Arthell Isom: Yes, and color is the easiest way for us to experience emotion. There’s also composition, how claustrophobic the image feels, right? Like, how many objects you have in place that we can use lines. Shapes also force us to feel a certain kind of way.
Hydi Hoeger: Yeah. It’s a visual language. It’s a way of expressing yourself.
A Family Who Works Together
Arthell talked a little bit about his mom and his dad. His mom was a writer. His dad was like a sound engineer. He produced music and onstage sounds. He was also in a band, practiced carpentry, and did construction.
Arthell Isom: He was really into ownership and doing our own thing and working for ourselves. My dad, like, never worked for anyone. Every job he had, he created for himself. He really was like a jack of all trades. He also drew, so I think a lot of our creative side probably does come from my dad. My mom was a writer.
Arthell Isom: It was kind of cool because my dad had a lot of construction tools and things you wouldn’t see in normal peoples homes. We weren't really allowed to be kids so that was a difficult thing because we were really just always with adults just working on building a house. But even when I was younger I also still felt that what we're doing was still towards something positive, and like you know because, like you know just kind of looking at the outside hustlers and drug dealers and things that I knew I didn't want to do.
Arthell openly shared some of his obstacles growing up and how he challenged himself to break through.
Arthell Isom: It’s how people perceive you. We grew up in a rough neighborhood and everyone’s listening to hip hop or wants to be in gangs or like the outside world. But, we were really just into drawings and ourselves. Of course, you get picked on for things like that.
Arthell Isom: And then there’s that conflict that I think everyone kind of experiences. Like, how do you fit in but still be yourself. And then you have these really large dreams, but how do you achieve those things?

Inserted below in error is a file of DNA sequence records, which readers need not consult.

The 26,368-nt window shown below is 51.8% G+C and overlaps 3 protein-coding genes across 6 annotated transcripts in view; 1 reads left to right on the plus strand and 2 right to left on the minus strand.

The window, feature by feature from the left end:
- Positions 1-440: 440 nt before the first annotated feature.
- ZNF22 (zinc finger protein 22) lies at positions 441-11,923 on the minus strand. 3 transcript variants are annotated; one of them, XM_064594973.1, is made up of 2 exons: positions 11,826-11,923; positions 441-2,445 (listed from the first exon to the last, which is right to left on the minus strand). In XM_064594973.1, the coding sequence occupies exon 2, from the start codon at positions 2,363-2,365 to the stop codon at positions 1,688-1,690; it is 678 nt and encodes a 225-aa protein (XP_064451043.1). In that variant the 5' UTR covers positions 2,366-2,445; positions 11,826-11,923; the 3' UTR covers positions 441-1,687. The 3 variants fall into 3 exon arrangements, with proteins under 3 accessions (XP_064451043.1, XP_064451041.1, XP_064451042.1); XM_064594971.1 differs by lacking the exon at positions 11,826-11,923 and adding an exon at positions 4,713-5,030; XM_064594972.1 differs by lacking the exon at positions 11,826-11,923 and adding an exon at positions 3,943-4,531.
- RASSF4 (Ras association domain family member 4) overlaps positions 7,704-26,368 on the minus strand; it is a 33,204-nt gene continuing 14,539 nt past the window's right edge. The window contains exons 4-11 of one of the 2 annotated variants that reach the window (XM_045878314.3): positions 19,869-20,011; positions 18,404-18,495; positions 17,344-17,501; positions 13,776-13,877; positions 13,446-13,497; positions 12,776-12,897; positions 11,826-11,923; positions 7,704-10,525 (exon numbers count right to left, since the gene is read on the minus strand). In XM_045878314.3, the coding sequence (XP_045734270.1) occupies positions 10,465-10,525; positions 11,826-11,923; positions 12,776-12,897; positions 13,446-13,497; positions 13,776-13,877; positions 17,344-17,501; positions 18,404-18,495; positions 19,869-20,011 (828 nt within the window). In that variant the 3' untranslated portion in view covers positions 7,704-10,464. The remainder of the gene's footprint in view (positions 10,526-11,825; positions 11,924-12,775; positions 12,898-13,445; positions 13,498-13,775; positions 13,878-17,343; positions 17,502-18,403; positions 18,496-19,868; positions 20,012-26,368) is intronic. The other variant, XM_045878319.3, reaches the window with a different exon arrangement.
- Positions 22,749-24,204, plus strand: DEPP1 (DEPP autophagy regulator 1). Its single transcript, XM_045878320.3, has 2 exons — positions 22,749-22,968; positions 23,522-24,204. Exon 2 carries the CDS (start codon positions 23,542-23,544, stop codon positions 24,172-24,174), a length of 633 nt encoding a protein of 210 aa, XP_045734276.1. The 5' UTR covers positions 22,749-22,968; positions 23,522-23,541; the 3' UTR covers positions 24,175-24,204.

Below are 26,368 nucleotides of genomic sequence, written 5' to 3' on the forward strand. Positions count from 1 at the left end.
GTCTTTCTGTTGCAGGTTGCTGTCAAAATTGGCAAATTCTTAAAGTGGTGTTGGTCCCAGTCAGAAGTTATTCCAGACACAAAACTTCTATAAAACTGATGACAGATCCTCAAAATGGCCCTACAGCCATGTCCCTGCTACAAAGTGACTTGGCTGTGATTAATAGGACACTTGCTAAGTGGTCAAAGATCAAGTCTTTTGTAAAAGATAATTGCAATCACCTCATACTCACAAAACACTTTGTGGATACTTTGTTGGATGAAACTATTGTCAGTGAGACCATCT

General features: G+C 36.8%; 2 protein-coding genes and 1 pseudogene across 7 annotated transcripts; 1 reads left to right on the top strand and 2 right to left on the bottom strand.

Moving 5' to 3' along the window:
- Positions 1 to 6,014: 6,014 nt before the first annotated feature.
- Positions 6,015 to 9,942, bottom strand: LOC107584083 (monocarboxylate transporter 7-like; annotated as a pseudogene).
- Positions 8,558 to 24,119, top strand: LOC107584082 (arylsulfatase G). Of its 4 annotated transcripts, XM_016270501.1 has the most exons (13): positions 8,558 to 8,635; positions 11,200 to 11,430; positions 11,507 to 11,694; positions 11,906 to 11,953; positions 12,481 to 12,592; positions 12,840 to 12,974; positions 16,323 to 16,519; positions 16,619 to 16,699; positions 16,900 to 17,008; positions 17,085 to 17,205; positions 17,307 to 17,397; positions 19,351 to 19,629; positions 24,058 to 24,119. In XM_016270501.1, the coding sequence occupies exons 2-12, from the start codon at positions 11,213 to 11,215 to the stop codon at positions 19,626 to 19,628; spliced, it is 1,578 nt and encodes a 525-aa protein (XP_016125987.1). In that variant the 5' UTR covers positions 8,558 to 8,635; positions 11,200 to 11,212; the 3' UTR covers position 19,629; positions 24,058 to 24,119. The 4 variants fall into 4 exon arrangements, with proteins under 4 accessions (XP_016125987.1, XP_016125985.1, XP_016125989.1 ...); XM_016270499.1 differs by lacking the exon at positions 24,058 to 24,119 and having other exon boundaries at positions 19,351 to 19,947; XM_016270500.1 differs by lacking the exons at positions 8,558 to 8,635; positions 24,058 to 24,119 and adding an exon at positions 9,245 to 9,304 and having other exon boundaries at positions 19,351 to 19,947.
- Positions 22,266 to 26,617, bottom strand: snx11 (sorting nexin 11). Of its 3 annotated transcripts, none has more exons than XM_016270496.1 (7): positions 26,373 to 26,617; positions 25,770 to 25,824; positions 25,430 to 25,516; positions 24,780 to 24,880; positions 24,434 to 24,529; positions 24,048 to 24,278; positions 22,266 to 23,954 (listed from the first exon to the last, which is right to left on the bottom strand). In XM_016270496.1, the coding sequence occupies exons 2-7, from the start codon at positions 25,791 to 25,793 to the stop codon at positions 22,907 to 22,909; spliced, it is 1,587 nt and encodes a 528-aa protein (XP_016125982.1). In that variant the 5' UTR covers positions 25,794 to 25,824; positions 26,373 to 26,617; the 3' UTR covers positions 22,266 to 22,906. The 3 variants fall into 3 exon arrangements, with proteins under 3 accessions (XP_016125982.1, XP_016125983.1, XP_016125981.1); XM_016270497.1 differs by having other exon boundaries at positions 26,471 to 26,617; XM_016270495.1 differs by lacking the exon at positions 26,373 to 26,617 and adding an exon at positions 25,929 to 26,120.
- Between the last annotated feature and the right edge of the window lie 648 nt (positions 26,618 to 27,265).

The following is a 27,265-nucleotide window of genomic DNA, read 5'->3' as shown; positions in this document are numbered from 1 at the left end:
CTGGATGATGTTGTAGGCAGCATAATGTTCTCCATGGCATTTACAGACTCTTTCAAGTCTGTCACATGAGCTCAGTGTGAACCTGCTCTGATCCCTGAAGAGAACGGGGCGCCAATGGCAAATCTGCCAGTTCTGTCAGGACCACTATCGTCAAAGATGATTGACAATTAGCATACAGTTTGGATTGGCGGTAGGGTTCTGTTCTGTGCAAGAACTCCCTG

“But even when I was younger, I also still felt that what we were doing was still towards something positive”
Academy of Art University
Arthell Isom: We always knew we wanted to be artists and we always knew that we wanted to do film and animation. I think everything that we did, it was always planning for that. Then, once, in my last year of high school, I had watched Ghost in the Shell. And, then from there, we realized it was like the other world of art that we weren’t aware of. Now that really interested me.
Hydi Hoeger: So, you decided to go to college in California. You were apart from your twin brother and that had never happened before. What was that experience like for you?
Arthell Isom: It was interesting because that was the first time being separated from my brother and that had a bigger effect on me than being separated from [my family]. Even now, I always call my brother. Everything was such a new experience. I did not know what to expect. I didn't know what to expect from art school and so because I didn't know what to expect from my art college. I think we were like the first people to go to college. My dad dropped out of elementary school and my mom, she graduated from high school. So, you know, I guess I was just like, “ Okay, I'm gonna go to college and whatever it is, I just gotta make sure I graduate. I was just really happy to even have the opportunity to go to college.
Arthell Isom: Everything was really difficult and I got a lot of bad grades because I was trying to figure out what I wanted to know and learn. I had brought one movie with me which was Ghost in the Shell and I really liked Ghost in the Shell and I didn’t know— the academy is a very traditional art school. Background painting and concept art weren’t really a thing at that time. I really liked character design classes and things like that…but I knew that wasn’t what I wanted to do. I didn’t know what it was I wanted to do, but I think something was drawing me to do background and so I was trying to make sense, like with the curriculum, but the curriculum wasn’t made for that. Then the art director changed. She was really amazing and really just kind of understood what I was trying to do. She helped me make it make sense so I could still graduate.
Arthell Isom: I feel like, if I had expectations, my college definitely exceeded all of them.
Ghost in the Shell, Yoyogi, and Hiromasa Ogura
Arthell’s discovery of Ghost in the Shell was a turning point in his creative journey. Constantly pulled by the background work of Hiromasa Ogura, Arthell found his creative passion. Through hard work and perseverance, Arthell was eventually able to work alongside and be mentored by Ogura for several years.
Arthell Isom: Ghost in the Shell is one of the first anime I’d ever seen and that was the one tape that I brought with me to college, so yeah, something about it really stuck with me. I think most people are attracted to the characters and the character stories and things like that, but I didn't really care so much about that, but I really liked the background.
Arthell Isom: So, I reached out to production at Yoyogi to know what I need to study, and they actually responded back with a list of things that I need to study to be a good background artist.
Hydi Hoeger: The day after you graduated you hopped on a plane and flew to Japan.
Arthell Isom: Yeah, that’s true.
Hydi Hoeger: Like, like next day. And you know so much Japanese [at that point], I’m sure.